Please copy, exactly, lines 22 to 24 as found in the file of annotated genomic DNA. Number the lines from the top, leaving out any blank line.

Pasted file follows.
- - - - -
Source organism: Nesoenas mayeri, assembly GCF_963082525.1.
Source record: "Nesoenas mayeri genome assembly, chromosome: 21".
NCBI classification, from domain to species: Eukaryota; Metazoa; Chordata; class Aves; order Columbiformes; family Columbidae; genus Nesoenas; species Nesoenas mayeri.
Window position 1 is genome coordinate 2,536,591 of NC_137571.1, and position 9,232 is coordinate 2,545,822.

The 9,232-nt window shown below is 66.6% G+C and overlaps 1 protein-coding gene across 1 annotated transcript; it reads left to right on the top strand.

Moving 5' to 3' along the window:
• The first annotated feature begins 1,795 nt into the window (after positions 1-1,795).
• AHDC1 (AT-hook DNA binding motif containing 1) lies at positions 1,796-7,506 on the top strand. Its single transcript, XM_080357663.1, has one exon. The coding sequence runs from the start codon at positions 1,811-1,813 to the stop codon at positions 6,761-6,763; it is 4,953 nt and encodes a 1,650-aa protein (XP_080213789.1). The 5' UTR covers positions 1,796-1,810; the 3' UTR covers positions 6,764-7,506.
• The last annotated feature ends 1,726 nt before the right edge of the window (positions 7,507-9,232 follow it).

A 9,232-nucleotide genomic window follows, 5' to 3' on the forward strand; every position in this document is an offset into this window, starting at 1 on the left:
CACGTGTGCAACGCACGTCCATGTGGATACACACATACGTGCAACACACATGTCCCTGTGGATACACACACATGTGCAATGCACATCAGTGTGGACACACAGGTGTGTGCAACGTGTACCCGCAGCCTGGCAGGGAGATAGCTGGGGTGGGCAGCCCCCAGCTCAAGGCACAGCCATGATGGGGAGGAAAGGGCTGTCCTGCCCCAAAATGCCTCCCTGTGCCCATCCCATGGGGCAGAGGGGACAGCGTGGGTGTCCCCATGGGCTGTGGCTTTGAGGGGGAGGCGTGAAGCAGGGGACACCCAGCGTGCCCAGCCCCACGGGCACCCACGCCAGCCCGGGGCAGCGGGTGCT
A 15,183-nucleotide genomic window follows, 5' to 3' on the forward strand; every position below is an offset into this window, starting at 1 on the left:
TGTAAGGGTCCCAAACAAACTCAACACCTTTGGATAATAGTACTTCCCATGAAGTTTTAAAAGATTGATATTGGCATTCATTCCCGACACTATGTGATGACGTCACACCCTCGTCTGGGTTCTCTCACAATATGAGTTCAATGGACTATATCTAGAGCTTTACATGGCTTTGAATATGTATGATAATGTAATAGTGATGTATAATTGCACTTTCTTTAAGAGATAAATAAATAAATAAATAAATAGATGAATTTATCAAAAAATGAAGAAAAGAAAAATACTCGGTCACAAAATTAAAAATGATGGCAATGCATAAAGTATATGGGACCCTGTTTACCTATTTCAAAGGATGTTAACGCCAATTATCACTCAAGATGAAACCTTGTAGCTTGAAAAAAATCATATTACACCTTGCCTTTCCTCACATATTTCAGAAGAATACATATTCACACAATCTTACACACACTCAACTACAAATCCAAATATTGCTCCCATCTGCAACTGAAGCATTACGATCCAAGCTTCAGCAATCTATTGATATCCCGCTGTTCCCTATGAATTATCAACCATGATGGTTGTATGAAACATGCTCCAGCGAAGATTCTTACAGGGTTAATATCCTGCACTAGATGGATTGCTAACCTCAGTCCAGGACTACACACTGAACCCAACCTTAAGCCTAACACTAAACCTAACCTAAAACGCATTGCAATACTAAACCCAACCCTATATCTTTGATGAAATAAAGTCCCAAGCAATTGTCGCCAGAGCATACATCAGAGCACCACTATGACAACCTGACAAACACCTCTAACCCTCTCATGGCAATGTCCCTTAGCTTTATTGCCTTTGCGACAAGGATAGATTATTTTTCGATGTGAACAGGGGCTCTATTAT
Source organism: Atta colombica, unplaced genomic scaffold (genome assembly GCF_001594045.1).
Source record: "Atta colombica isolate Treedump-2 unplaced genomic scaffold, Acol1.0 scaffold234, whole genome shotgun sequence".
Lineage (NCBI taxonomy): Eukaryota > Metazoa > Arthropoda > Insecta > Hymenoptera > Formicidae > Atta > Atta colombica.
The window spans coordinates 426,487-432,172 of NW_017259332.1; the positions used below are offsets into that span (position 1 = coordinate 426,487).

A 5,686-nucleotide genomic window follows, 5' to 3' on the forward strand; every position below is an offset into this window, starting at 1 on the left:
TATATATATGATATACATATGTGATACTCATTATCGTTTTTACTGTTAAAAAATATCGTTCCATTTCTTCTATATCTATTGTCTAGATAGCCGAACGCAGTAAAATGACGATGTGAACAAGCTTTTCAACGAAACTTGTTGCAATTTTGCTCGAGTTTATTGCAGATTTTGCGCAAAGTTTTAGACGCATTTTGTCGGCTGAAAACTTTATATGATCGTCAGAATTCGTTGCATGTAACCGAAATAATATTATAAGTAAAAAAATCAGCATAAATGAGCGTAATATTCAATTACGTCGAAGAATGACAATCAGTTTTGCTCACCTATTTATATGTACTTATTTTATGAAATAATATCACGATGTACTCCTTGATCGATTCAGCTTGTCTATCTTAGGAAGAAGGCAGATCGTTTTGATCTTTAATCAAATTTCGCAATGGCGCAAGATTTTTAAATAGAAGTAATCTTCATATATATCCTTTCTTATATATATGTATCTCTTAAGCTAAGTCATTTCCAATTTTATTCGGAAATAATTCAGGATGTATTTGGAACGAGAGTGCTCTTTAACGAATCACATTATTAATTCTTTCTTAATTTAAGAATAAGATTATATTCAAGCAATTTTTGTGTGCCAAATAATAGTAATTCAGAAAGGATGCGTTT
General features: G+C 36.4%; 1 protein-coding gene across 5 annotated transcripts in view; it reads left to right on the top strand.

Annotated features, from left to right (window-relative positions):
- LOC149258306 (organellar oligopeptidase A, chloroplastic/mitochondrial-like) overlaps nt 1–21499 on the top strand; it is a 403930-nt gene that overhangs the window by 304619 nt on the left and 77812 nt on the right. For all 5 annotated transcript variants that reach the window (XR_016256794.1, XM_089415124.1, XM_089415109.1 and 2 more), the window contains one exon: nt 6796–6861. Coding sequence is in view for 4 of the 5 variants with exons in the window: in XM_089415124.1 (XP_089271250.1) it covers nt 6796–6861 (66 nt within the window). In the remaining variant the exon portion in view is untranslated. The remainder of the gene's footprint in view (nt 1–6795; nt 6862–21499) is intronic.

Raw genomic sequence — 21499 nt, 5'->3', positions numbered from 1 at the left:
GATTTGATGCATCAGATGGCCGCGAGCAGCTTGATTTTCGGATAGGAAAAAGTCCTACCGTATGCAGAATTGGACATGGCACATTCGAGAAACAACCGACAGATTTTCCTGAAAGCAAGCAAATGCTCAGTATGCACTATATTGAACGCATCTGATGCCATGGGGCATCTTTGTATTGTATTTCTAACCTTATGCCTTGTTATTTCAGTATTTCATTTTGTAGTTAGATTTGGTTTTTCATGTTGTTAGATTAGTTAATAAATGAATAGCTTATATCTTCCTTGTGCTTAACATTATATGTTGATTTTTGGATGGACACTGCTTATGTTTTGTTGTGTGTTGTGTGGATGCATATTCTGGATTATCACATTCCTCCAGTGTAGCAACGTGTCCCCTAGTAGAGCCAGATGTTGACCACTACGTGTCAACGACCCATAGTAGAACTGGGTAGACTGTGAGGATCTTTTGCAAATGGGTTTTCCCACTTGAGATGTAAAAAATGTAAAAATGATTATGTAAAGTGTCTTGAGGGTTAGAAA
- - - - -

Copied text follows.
- LOC149258306 (organellar oligopeptidase A, chloroplastic/mitochondrial-like) overlaps nt 1–21499 on the top strand; it is a 403930-nt gene that overhangs the window by 304619 nt on the left and 77812 nt on the right. For all 5 annotated transcript variants that reach the window (XR_016256794.1, XM_089415124.1, XM_089415109.1 and 2 more), the window contains one exon: nt 6796–6861. Coding sequence is in view for 4 of the 5 variants with exons in the window: in XM_089415124.1 (XP_089271250.1) it covers nt 6796–6861 (66 nt within the window). In the remaining variant the exon portion in view is untranslated. The remainder of the gene's footprint in view (nt 1–6795; nt 6862–21499) is intronic.

Raw genomic sequence — 21499 nt, 5'->3', positions numbered from 1 at the left:
GATTTGATGCATCAGATGGCCGCGAGCAGCTTGATTTTCGGATAGGAAAAAGTCCTACCGTATGCAGAATTGGACATGGCACATTCGAGAAACAACCGACAGATTTTCCTGAAAGCAAGCAAATGCTCAGTATGCACTATATTGAACGCATCTGATGCCATGGGGCATCTTTGTATTGTATTTCTAACCTTATGCCTTGTTATTTCAGTATTTCATTTTGTAGTTAGATTTGGTTTTTCATGTTGTTAGATTAGTTAATAAATGAATAGCTTATATCTTCCTTGTGCTTAACATTATATGTTGATTTTTGGATGGACACTGCTTATGTTTTGTTGTGTGTTGTGTGGATGCATATTCTGGATTATCACATTCCTCCAGTGTAGCAACGTGTCCCCTAGTAGAGCCAGATGTTGACCACTACGTGTCAACGACCCATAGTAGAACTGGGTAGACTGTGAGGATCTTTTGCAAATGGGTTTTCCCACTTGAGATGTAAAAAATGTAAAAATGATTATGTAAAGTGTCTTGAGGGTTAGAAA